As a college student moving among cities, homes, dorms, and apartments on a regular basis (six moves in the last year alone), most of the places where I hang my hat are necessarily temporary. The same is true for the recent graduates I know, who hop from apartment to apartment in cities far from where they grew up and who often travel for business.
When I visit friends’ apartments I often see blank walls, bare floors, and nowhere to sit down for a meal. My friends tell me they don’t see much point in decorating, since they may only be in their apartment for a year. While I sympathize with the budget-friendly “slow decorating” process, what really seems to be going on here is a lack of investment in the present moment.
Millennials are moving to coastal cities and renting for longer than their predecessors. The average first-time home buyer is about 33 and has rented for six years
Younger millennials, and some of the older ones, still have many nomadic years ahead. Millennials are moving to coastal cities and renting for longer than their predecessors. The average first-time home buyer is about 33 and has rented for six years. A choice not to decorate your space because it is only going to be yours for one, two, half a year is often, then, to make a longer-term choice about your lifestyle and mentality.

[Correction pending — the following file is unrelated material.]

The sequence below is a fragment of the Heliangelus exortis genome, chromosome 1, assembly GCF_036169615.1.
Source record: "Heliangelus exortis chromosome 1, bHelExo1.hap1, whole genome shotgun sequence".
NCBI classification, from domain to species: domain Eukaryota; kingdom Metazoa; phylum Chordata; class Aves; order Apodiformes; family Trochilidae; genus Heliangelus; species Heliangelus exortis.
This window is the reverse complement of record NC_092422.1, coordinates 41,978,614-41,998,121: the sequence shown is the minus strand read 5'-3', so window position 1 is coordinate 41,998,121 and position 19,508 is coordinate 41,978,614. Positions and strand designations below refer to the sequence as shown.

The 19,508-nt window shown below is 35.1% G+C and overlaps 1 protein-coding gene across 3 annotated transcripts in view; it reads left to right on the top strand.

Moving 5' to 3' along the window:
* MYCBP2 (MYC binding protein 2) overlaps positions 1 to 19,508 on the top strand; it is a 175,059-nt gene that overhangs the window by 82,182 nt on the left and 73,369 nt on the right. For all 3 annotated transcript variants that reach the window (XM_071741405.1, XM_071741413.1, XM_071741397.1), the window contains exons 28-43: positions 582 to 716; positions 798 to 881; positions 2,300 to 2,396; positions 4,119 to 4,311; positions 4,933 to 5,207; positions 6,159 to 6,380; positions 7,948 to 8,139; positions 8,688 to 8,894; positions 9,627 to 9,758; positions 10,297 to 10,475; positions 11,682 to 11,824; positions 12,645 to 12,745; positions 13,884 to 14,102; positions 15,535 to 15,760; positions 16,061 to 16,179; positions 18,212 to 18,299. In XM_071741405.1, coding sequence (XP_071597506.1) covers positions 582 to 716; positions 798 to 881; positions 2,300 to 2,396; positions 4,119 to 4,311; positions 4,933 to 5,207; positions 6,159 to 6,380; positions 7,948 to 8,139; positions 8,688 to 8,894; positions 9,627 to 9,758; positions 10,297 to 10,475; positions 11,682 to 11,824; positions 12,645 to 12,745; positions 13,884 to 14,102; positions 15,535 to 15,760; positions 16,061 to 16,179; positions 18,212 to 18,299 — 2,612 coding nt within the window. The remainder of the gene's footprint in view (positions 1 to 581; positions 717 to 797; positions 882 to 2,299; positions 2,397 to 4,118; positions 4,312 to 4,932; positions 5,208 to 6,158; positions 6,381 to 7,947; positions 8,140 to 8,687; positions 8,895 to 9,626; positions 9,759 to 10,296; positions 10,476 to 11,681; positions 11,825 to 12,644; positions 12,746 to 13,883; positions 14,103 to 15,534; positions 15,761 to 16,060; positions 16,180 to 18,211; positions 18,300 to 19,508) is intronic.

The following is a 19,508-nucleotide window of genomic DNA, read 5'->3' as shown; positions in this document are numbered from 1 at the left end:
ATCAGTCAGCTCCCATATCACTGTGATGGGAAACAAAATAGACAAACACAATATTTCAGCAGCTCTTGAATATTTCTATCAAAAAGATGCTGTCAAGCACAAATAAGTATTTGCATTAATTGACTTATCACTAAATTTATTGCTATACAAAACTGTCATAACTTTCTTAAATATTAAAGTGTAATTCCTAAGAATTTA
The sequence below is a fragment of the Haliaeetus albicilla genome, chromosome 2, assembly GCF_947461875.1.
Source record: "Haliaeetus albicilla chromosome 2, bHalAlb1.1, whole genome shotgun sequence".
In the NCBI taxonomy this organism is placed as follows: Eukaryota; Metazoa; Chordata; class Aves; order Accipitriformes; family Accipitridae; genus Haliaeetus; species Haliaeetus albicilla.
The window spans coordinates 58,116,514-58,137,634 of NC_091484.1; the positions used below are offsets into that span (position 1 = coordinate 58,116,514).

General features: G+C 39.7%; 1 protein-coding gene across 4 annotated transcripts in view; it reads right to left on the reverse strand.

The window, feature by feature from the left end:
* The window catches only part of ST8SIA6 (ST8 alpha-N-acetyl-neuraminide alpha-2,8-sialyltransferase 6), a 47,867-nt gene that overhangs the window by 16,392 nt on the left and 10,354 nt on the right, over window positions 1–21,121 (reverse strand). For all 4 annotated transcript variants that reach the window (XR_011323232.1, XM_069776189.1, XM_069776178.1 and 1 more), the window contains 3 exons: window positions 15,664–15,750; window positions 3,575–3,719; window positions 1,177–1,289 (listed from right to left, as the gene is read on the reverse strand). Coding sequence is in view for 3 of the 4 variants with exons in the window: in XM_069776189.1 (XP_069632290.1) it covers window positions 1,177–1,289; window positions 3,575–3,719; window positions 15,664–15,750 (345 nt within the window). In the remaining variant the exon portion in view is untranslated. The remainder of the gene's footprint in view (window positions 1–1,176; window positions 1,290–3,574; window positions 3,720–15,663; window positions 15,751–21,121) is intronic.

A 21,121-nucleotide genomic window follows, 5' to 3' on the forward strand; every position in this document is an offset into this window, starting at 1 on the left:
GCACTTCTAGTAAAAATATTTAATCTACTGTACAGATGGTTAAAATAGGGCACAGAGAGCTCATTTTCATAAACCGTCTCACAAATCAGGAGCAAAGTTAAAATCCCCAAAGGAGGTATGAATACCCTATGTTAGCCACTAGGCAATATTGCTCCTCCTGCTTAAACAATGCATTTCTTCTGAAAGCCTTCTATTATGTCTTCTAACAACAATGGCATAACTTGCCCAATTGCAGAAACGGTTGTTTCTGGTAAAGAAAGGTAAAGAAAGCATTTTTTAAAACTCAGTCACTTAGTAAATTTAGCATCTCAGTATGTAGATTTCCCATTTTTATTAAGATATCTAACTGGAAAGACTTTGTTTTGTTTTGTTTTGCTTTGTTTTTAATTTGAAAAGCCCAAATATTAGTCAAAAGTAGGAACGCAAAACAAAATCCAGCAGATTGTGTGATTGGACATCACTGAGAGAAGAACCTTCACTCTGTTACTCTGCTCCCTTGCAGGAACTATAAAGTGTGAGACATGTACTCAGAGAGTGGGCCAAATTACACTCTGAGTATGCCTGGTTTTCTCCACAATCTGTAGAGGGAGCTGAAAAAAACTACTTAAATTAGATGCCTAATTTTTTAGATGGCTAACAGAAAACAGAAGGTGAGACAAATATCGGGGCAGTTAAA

Your apartment isn’t forever, but nothing is. This is your life, so live in the moment and hang up some artwork already.
While this may not be the case for everyone, when I unpack all of my clothes, add a couple of house plants, and hang my wall art, I feel like I am committing to the present moment, asserting that I am physically and emotionally here, that I have a home that is truly mine to go back to at the end of each day.
Decorating is so important to me because it expedites the “settling in” process in a life of transience, and because the various tokens that make me happy serve as anchors of continuity when everything around me is changing. The way I see it, your apartment isn’t forever, but nothing is. This is your life, right now, so don’t wait until you buy a house six years from now to act like you’re going to stay a while. Live in the moment and hang up some artwork already.